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Br J Urol. 1992 Apr;69(4):392-6.

Circulating prostate specific antigen-positive cells correlate with metastatic prostate cancer.

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1
Department of Urology, Royal Hallamshire Hospital, Sheffield.

Abstract

Analytical flow cytometry was used to study circulating prostate specific antigen (PSA)-positive cells in 40 consecutive patients with newly diagnosed, untreated prostate cancer; 25 patients (63%) had metastatic disease confirmed by a positive bone scan. Cell suspensions were prepared for each patient from both the primary tumour and peripheral blood samples. The cells were stained with a monoclonal antibody against PSA, and analysed by flow cytometry; PSA-positive cells were sorted according to their immunofluorescence and light scatter properties. The cellular deoxyribonucleic acid (DNA) content of each specimen was also analysed to establish ploidy status. PSA-positive cells were detected in the peripheral blood of 33 patients (83%). The presence of these cells in the circulation showed a higher degree of sensitivity and specificity in predicting positive bone scans than did serum PSA levels. Circulating PSA-positive cells may represent either a subpopulation of tumour cells with distinct metastatic properties or, alternatively, host immunocytes which take up PSA in an active or passive manner.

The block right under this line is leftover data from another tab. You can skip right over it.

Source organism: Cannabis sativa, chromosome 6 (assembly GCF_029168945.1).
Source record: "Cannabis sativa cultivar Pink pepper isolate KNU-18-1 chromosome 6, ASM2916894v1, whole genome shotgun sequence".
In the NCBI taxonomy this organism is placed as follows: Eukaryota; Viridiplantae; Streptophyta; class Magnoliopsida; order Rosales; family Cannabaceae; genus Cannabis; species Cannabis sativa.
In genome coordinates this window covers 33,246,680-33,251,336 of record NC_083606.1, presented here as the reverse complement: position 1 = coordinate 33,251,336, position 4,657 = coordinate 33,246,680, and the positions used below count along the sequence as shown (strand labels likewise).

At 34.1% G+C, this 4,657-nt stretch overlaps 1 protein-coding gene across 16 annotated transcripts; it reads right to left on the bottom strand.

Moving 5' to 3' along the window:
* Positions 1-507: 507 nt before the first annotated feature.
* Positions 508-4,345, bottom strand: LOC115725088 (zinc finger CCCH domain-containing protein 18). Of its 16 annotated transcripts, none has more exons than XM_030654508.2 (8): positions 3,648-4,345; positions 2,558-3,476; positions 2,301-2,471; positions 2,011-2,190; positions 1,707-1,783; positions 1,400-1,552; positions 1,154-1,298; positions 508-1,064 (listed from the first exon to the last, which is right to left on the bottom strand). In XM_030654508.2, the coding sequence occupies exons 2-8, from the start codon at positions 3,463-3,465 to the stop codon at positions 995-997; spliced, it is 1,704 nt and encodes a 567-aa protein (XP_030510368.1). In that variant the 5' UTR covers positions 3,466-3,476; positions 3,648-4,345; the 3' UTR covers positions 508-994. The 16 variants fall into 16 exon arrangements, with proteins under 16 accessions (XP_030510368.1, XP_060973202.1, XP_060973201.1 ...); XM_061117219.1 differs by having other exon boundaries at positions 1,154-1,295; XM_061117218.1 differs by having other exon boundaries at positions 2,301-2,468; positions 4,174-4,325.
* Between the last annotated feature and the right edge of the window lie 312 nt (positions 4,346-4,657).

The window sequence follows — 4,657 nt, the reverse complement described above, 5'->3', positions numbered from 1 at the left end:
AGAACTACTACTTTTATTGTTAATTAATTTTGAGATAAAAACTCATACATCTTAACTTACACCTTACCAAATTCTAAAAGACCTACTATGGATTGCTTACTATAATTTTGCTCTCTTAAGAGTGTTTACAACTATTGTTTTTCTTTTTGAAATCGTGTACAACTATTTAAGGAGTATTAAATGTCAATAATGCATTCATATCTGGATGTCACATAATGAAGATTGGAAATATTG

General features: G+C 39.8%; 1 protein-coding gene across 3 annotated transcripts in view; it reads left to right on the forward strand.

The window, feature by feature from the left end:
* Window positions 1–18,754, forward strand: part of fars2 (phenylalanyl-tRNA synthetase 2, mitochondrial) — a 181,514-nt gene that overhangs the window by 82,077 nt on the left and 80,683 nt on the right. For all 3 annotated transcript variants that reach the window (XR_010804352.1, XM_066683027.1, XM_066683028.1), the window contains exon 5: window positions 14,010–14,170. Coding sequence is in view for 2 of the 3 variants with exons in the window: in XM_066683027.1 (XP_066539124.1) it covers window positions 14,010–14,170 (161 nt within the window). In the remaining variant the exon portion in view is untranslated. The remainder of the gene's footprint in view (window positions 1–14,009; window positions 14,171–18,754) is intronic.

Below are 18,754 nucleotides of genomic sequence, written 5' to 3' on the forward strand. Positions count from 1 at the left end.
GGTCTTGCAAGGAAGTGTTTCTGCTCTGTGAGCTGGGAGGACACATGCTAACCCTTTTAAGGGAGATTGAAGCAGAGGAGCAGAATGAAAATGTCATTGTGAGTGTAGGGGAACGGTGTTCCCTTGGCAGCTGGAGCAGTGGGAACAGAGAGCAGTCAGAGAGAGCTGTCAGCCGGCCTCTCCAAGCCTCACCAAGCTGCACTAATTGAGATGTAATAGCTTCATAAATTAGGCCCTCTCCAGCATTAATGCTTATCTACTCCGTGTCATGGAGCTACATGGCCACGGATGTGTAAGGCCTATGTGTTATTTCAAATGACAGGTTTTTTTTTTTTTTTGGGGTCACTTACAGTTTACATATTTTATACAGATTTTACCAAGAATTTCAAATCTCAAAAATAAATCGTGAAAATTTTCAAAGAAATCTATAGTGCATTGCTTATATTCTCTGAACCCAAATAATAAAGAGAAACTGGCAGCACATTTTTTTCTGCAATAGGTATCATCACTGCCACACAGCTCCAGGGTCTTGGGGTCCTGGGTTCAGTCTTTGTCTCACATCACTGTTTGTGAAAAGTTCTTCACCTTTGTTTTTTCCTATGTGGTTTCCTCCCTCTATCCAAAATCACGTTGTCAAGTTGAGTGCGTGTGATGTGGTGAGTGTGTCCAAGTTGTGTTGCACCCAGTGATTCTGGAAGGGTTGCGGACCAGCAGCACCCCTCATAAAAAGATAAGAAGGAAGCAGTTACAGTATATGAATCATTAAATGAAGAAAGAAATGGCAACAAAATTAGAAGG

[Indexed for MEDLINE]

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